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Several years ago I took a trip to London, purely for pleasure, to briefly experience life on the other side of the pond. I made a point of chatting up the natives in hopes of gaining a little knowledge of local customs, points of interests and foods. One of the food items I was encouraged to try was something called black pudding. You’re thinking chocolate, right? Me too. Boy was I in for a surprise. Wikipedia gives us this description of black pudding:
Sound disgusting? It was. Truly one of the most disturbing things I’ve ever put into my mouth, let alone swallowed. All day long, no matter how many pints of local brew I consumed I just couldn’t rinse the metallic taste of blood from my tongue. It made me think of the folks out there who fancy themselves vampires and actually drink the stuff fresh from the tap. I can only imagine how their breath must smell.
As it turns out, there are serious risks in drinking blood. Since the Halloween season is upon us, I thought we might explore this topic a little farther. Here’s a story just in from lifeslittlemysteries.com :
Recently a 19-year-old Texas man named Lyle Bensley allegedly broke into a woman’s apartment and bit her on the neck. This was not bedroom playacting between lovers; Bensley claimed to be a centuries-old vampire who needed blood to stay alive. The woman escaped and called police, and Lyle the would-be vampire was arrested for assault.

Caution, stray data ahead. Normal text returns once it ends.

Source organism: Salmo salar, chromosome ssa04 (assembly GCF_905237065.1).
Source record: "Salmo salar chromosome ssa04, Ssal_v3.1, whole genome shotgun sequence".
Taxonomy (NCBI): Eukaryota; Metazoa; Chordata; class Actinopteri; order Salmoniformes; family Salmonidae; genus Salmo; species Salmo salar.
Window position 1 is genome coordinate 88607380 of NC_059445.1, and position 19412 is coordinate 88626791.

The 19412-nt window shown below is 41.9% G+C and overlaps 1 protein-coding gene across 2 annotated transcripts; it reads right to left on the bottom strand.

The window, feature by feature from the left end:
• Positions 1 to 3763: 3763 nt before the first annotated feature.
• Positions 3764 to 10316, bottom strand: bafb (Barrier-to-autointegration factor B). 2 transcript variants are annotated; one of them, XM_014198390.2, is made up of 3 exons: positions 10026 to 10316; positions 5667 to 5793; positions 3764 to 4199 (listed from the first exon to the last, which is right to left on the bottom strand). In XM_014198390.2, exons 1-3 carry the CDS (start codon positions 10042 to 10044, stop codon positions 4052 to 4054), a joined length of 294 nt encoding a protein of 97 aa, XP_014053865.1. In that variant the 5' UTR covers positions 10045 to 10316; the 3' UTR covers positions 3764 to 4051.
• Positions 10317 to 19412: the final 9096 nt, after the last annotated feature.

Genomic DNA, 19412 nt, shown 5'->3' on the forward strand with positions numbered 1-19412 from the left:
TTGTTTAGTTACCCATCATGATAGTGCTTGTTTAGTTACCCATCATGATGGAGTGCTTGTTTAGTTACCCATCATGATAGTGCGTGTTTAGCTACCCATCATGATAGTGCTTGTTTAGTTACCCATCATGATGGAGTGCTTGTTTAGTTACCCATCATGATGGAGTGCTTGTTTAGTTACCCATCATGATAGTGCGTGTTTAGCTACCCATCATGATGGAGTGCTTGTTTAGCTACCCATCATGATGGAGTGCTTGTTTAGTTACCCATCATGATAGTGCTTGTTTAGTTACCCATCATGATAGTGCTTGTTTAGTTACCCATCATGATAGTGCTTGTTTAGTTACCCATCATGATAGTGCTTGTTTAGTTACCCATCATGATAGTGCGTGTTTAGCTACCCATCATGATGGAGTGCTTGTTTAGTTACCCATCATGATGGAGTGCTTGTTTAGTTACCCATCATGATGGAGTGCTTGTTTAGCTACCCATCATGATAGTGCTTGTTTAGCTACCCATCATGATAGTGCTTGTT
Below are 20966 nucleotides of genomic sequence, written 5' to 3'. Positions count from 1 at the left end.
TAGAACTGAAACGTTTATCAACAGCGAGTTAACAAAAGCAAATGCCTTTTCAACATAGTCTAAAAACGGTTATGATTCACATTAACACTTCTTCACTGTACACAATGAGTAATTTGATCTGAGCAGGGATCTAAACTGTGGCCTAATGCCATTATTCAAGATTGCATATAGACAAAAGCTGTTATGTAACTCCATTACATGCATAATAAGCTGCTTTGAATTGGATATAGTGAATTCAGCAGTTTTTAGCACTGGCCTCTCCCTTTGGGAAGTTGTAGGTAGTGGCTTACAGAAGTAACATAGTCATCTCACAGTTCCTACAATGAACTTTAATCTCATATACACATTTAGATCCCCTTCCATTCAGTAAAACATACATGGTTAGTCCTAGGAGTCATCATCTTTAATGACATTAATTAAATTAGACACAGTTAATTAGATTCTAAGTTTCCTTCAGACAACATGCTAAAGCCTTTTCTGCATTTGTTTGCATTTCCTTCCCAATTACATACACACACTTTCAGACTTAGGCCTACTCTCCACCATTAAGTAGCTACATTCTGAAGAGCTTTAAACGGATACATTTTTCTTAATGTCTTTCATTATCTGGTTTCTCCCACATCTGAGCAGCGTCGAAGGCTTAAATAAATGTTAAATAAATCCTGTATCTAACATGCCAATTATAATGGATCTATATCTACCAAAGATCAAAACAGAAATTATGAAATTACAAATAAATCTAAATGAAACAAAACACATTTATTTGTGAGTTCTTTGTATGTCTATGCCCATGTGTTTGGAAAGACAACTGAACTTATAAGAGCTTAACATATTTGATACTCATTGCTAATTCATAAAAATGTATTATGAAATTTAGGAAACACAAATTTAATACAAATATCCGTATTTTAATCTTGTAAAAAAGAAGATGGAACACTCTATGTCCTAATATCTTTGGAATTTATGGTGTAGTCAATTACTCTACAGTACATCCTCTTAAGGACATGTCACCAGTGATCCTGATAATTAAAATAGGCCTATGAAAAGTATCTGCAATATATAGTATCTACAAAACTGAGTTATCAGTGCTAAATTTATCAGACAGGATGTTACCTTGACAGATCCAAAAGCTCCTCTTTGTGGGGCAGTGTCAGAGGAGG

With such a high interest in vampires these days — they’re all over television, movies, and bookstore shelves — many people may be wondering if humans really can survive as vampires. But is it safe to drink blood?
In very small amounts (say, a few teaspoons), and if the blood is free from pathogens (such as the many blood-borne diseases), blood might not harm you. Beyond that, watch out.
The strange fact is, blood, when drank, is toxic. When confined to places where blood is supposed to be — such as the heart, vessels, and so on — it is essential for life. But when ingested it’s a very different story. Of course all toxins have doses, and just as a tiny bit of poison won’t necessarily harm you, the more you eat or drink, the greater the danger.
Because blood is so rich in iron — and because the body has difficulty excreting excess iron — any animal that consumes blood regularly runs a risk of iron overdose. While iron is necessary for all animals (and indeed most life), in high doses it can be toxic. This condition, called haemochromatosis, can cause a wide variety of diseases and problems, including liver damage, buildup of fluid in the lungs, dehydration, low blood pressure, and nervous disorders.
The bodies of animals that digest blood have adapted specialized digestive mechanisms. According to Katherine Ramsland in her book “The Science of Vampires” (Penguin Putnam, 2002) the vampire bat, “requires an enormous intake of iron, which helps make hemoglobin for carrying oxygen from the lungs to the body tissues. Yet the iron intake is generally higher than what the bat needs, so it has a special process for secreting the excess. When ingested, the blood goes through a tract that’s adapted for extracting nutrients. Research on this system suggests that bats have a mucous membrane along the intestinal tract that acts as a barrier to prevent too much iron from getting into their bloodstreams.”
You, however, are not a vampire bat. Because humans did not evolve such an iron-extracting mechanism, drinking blood can kill us.
Feel free to participate in the vampire craze and goth subcultures, but if you’re thinking of sampling human blood, make sure there’s a doctor handy — for you, not your victim.
I’m Jeffrey Lynch and that’s this week’s Spot Of Bother.